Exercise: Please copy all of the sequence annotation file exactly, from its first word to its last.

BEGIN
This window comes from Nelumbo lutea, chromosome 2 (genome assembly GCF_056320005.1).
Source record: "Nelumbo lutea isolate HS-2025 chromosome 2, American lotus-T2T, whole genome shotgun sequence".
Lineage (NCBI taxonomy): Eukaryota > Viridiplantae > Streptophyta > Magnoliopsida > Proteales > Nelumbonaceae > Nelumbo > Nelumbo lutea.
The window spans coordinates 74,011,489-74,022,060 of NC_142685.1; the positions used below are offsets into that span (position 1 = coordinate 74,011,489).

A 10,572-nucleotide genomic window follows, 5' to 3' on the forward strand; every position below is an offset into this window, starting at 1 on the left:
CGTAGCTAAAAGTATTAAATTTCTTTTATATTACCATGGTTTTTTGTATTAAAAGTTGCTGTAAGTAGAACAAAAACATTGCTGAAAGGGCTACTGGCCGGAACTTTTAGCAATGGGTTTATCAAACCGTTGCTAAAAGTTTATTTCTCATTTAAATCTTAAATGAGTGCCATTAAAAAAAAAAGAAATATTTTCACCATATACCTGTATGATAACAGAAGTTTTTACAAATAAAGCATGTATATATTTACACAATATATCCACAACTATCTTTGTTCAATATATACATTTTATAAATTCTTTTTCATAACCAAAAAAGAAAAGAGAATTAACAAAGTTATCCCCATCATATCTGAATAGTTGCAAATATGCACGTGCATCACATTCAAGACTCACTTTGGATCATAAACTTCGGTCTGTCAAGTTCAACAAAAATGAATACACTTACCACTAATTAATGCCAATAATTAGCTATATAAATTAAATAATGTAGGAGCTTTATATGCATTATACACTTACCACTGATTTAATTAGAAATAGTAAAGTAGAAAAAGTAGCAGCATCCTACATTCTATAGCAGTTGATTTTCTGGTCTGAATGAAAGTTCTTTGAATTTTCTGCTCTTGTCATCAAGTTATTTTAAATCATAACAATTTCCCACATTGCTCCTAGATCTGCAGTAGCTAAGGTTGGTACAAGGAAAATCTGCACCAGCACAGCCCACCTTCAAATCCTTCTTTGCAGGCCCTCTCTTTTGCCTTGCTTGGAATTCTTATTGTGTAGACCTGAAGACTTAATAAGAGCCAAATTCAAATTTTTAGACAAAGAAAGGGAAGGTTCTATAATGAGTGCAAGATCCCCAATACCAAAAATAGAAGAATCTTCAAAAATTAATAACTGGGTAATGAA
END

This window comes from Nelumbo lutea, chromosome 2 (genome assembly GCF_056320005.1).
Source record: "Nelumbo lutea isolate HS-2025 chromosome 2, American lotus-T2T, whole genome shotgun sequence".
Lineage (NCBI taxonomy): Eukaryota > Viridiplantae > Streptophyta > Magnoliopsida > Proteales > Nelumbonaceae > Nelumbo > Nelumbo lutea.
The window spans coordinates 74,011,489-74,022,060 of NC_142685.1; the positions used below are offsets into that span (position 1 = coordinate 74,011,489).

A 10,572-nucleotide genomic window follows, 5' to 3' on the forward strand; every position below is an offset into this window, starting at 1 on the left:
CGTAGCTAAAAGTATTAAATTTCTTTTATATTACCATGGTTTTTTGTATTAAAAGTTGCTGTAAGTAGAACAAAAACATTGCTGAAAGGGCTACTGGCCGGAACTTTTAGCAATGGGTTTATCAAACCGTTGCTAAAAGTTTATTTCTCATTTAAATCTTAAATGAGTGCCATTAAAAAAAAAAGAAATATTTTCACCATATACCTGTATGATAACAGAAGTTTTTACAAATAAAGCATGTATATATTTACACAATATATCCACAACTATCTTTGTTCAATATATACATTTTATAAATTCTTTTTCATAACCAAAAAAGAAAAGAGAATTAACAAAGTTATCCCCATCATATCTGAATAGTTGCAAATATGCACGTGCATCACATTCAAGACTCACTTTGGATCATAAACTTCGGTCTGTCAAGTTCAACAAAAATGAATACACTTACCACTAATTAATGCCAATAATTAGCTATATAAATTAAATAATGTAGGAGCTTTATATGCATTATACACTTACCACTGATTTAATTAGAAATAGTAAAGTAGAAAAAGTAGCAGCATCCTACATTCTATAGCAGTTGATTTTCTGGTCTGAATGAAAGTTCTTTGAATTTTCTGCTCTTGTCATCAAGTTATTTTAAATCATAACAATTTCCCACATTGCTCCTAGATCTGCAGTAGCTAAGGTTGGTACAAGGAAAATCTGCACCAGCACAGCCCACCTTCAAATCCTTCTTTGCAGGCCCTCTCTTTTGCCTTGCTTGGAATTCTTATTGTGTAGACCTGAAGACTTAATAAGAGCCAAATTCAAATTTTTAGACAAAGAAAGGGAAGGTTCTATAATGAGTGCAAGATCCCCAATACCAAAAATAGAAGAATCTTCAAAAATTAATAACTGGGTAATGAA